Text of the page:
Intoart is a visual arts organisation and studio in South East London. Uniquely, it inclusively works with people who have learning disabilities; founded by Central St Martins graduates Ella Ritchie and Sam Jones in 2001 as a response to a lack of high-quality arts education and limited opportunities for artists with learning disabilities.
Currently, there are 21 artists—working across fine arts, illustration, ceramics, textiles, and fashion design—that regularly work in the studios on a range of portfolio, commission, and collaborative projects. Intoart is a multifaceted body that is not singular in its approach. With a focus on creativity as standard, it is also about mentorship and confidence building. Members also partner with schools and art colleges to share their skills and experience with young school leavers. The mentor/mentee relationship not only opens opportunities for young people with learning difficulties, but also develops a broader conversation about the art world and what can be achieved.
With respect and credibility, Intoart’s primary mission is to provide a platform for people with learning disabilities to become visible and equal in the art world. Having already presented an extensive public programme of exhibitions and events, they also aim to impact on policy and practice in learning disability and education relating to contemporary art. Exhibiting widely at some of the country’s most celebrated institutions—including Whitechapel Gallery, Victoria and Albert Museum, Poetry Library Southbank Centre, and the Tate—collaborations with artists and designers are also very much on the agenda at Intoart, and are mutually beneficial for all involved.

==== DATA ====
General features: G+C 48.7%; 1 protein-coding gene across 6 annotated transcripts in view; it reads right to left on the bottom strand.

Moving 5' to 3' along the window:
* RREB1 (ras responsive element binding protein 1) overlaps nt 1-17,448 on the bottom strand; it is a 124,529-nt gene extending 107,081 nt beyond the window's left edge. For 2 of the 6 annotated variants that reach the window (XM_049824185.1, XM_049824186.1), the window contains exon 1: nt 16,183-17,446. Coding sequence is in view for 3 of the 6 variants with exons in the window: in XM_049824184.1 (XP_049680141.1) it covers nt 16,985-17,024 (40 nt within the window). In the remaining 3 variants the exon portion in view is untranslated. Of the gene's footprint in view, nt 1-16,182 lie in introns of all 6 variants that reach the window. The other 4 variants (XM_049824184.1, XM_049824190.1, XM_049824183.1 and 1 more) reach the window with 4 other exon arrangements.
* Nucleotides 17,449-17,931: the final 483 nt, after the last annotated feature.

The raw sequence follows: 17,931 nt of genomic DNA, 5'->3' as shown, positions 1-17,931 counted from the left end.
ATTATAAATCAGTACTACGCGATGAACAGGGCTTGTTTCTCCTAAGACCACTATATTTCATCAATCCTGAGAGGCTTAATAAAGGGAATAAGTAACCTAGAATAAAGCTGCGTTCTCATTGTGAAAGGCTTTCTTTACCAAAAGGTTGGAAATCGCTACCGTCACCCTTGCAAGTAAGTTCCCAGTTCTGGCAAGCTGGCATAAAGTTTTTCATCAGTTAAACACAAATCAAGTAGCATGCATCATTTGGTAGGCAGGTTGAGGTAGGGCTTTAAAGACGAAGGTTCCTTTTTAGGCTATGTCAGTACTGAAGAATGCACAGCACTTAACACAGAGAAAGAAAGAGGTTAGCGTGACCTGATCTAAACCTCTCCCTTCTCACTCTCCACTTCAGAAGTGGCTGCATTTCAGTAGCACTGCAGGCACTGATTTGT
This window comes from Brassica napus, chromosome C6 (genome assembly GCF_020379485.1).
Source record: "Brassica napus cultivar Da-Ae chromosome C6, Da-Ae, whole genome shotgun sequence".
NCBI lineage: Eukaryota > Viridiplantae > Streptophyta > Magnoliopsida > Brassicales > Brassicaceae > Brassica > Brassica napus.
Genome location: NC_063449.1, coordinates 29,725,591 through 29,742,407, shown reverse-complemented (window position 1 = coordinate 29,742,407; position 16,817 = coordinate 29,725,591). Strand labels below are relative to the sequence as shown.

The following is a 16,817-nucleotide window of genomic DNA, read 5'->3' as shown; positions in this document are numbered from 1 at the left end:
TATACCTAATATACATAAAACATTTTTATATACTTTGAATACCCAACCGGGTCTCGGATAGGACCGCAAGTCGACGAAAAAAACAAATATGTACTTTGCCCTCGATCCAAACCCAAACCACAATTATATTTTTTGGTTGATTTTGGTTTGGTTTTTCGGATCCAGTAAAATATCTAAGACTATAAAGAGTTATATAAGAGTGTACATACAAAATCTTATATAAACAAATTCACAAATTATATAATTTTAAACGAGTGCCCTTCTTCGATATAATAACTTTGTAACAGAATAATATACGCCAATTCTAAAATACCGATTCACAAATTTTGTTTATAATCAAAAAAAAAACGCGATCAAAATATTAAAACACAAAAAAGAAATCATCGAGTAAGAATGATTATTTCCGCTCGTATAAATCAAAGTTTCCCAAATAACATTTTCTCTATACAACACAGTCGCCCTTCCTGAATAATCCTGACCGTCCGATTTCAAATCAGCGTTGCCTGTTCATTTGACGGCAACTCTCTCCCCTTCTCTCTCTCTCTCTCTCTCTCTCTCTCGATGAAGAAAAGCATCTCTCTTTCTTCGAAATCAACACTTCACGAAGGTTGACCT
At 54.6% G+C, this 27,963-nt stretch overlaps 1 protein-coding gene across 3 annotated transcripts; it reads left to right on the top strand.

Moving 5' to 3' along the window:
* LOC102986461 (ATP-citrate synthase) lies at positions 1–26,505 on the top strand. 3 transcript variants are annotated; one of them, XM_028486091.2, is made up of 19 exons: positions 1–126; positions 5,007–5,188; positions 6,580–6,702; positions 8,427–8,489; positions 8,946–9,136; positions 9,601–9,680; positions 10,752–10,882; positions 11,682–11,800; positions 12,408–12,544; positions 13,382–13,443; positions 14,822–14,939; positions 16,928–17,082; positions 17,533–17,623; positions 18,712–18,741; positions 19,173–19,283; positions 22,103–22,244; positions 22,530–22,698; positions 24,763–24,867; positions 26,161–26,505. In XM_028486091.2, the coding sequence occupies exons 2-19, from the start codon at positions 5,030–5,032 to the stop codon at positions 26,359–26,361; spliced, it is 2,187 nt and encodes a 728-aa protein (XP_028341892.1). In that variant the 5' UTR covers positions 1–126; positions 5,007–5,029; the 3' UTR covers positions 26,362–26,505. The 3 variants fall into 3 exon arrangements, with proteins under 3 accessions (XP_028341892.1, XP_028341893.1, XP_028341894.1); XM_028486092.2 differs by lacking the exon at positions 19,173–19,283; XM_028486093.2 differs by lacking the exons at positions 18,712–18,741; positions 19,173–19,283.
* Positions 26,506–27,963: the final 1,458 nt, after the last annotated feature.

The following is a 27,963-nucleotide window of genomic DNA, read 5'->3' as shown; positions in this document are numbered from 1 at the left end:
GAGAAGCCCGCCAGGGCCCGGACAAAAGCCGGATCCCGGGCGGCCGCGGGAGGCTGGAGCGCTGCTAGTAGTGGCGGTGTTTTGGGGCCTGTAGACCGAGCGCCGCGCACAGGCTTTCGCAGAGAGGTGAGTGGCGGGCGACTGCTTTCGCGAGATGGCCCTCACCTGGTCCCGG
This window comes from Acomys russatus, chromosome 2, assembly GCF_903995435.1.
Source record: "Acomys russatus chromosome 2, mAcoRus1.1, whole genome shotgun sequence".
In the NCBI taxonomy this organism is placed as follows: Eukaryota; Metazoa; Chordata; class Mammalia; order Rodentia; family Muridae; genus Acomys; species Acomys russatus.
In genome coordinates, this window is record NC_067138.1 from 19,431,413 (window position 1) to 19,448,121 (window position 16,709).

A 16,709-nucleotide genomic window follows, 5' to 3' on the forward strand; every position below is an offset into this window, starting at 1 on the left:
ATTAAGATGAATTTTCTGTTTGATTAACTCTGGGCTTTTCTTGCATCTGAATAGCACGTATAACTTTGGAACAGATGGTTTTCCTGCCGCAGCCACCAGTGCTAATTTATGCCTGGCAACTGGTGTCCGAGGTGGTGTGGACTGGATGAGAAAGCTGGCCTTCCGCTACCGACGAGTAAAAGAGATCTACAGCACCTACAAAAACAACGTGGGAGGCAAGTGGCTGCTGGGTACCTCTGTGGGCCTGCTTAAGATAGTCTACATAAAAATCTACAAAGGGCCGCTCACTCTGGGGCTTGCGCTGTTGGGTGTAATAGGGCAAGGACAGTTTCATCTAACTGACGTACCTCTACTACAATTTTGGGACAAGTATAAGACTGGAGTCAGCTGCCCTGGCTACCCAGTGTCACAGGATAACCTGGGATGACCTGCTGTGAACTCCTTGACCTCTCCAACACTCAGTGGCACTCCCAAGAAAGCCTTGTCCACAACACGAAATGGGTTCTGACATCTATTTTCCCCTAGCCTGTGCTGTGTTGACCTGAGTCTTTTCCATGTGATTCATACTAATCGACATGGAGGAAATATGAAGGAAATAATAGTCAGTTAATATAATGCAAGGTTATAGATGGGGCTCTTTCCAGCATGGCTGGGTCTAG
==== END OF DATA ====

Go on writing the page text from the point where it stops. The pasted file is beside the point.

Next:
One collaboration in particular saw Introart talents partner with Nikki Tibbles, founder of Wild at Heart, and ceramicists Pip Hartle and Miray Mehmet to create wonderfully contemporary and vivid ceramic pots using surface design, pattern, and colour techniques. We’re advised that many more similarly inspired collaborations are in development, as the future of Intoart only looks more and more compelling.